Enter your email here to subscribe

Thursday, August 21, 2014

Profoto Flash-To-Go

Until recently, there were limited choices for taking supplemental light on location. First there were hot lights, which aside from the obvious drawback of being hot, required longer exposures for greater depth of field. Then speed lights came along, a viable choice unless a lot of power is needed. One could always schlep an A/C powered strobe on location, with a generator if need be. Things got better when battery-pack powered studio strobes were introduced.  I used to own the Profoto Acute B 600R, reliable, with plenty of power. It had the advantage of a light weight head on the stand and the disadvantage of being tethered to a ten-pound battery pack which can make it somewhat ungainly in tight spaces and fed my propensity to trip over cords.

Enter the newest incarnation of portable studio power strobes, the 500 watt-second Profoto B1. Think of a speed light on steroids, this mono-light design with self-contained lithium battery on board, is simple to set up and move around, but be advised, this 7-pound head requires a substantial light stand.

Profoto's design team did a great job with ergonomics and the fit and finish is spectacular. With large hands I particularly appreciate the size of the positioning and light stand lock knobs. The controls on the back of the unit are also well spaced. The B1 also has the advantage of using most of Profoto's existing light modifiers, which is sweet if you are already invested in a Profoto system as I was. The system can be cable connected to your camera or with a Pocket Wizard set-up (both the transmitter and the receiver are needed) or as a slave. At two grand a pop, you would expect more - and you get it in the optional Profoto Air TTL control, the main reason for spending mega-bucks on a lithium battery powered strobe.  Right now the E-TTL control is available only for Canon, but a Nikon module will be available mid-September.

One enjoys total control of the B1 with the Air TTL module.  It sits on a gentle angle in the camera's flash shoe and offers up 8 channels in 3 groups for use with multiple heads, control of the modeling light, front and rear curtain sync and plus or minus 2 stop control in TTL mode or 9 stops in manual. What would I change about it? I would make the mount tilt-able so it could be read from various angles. I am sure that is doable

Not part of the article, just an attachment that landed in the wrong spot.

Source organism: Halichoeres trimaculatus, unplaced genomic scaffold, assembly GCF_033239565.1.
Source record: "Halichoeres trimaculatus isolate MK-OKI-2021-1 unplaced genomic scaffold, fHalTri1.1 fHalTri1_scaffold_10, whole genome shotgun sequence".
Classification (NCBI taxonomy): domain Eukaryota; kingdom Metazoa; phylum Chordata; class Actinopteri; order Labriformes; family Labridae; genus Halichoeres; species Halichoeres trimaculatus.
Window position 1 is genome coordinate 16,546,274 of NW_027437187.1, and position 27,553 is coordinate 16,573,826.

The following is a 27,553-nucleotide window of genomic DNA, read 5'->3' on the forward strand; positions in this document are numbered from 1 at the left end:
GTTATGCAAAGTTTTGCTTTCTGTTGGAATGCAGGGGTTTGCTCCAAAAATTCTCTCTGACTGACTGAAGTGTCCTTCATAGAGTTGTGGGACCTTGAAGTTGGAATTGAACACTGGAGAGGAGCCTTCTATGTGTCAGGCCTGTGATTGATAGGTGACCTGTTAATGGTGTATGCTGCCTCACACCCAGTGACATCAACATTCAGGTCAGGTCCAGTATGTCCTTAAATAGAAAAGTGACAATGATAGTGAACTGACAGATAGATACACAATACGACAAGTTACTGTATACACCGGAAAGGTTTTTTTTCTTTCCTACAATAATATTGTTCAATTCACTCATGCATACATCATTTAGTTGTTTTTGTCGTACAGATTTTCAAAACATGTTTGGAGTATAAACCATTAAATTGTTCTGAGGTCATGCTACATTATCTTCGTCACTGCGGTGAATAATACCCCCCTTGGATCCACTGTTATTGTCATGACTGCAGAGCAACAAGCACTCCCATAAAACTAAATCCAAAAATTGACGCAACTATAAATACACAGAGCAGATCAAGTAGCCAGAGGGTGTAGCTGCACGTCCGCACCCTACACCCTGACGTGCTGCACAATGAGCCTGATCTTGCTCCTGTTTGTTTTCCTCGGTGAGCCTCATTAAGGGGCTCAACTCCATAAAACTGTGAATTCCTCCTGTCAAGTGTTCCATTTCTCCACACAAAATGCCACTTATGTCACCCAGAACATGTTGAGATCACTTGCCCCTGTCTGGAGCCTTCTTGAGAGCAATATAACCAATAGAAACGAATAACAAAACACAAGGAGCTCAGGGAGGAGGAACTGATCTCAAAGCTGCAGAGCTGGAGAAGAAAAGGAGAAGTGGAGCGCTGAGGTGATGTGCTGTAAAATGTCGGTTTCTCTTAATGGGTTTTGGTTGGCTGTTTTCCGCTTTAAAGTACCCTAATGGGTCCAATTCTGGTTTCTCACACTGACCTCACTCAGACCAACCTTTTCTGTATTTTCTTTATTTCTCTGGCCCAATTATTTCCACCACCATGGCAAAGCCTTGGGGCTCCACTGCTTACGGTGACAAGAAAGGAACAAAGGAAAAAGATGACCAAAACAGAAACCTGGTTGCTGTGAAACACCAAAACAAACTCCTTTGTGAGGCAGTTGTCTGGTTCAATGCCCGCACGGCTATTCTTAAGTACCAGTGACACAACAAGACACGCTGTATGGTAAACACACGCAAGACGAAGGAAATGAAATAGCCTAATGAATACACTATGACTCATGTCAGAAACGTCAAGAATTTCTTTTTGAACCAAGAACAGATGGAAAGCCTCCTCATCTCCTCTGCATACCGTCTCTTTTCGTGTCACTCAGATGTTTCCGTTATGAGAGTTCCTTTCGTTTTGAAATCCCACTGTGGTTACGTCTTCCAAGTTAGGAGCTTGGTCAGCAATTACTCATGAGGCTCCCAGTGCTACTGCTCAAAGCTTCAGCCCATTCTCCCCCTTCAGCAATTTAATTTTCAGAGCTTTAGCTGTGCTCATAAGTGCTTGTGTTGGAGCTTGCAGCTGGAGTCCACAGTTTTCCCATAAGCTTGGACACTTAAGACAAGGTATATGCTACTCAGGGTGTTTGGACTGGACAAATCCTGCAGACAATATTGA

The B1 is sold both individually and as a two-head kit in a nifty back pack with some extra goodies; the 1-hr charger and a car charging cable. I considered it but I decided to go with the individual heads to have two chargers and two cases instead. The individual pack stores the head and has space for the charger and the TTL module and for my purposes, makes more sense than the backpack. 

The first time I turned on the B1 my eyes lit up along with the LCD control display on the back of the head. There are four buttons, ready, test/on-off, model and sync and the variable control knob. The bright LED model light can be used at full brightness or proportional to the light output. The battery is rated 220 pops per charge, use of the modeling light affects that of course, so I turn it off when I can to save juice. I did buy an extra battery and a 1-hr charger to use on location, just in case. 

Alright, enough of this tech and feature crap, how well does this fancy-shmancy TTL-E stuff work? I'm glad you asked, it's as simple as using an on-camera speed light. In high contrast situations I use the spot metering of the Canon 5DIII, in average contrast situations I use center-weight or evaluative settings. Camera +/- adjustments for flash exposure are available and I found that particularly useful for higher contrast lighting. Having individual control of power output for each head allows for quick changes in light ratios without leaving camera position. 

Shot with Canon EOS 5D III, Zeiss 135MM, 1/80 sec, F11 on TTL  ISO 200. 2:1 light ratio.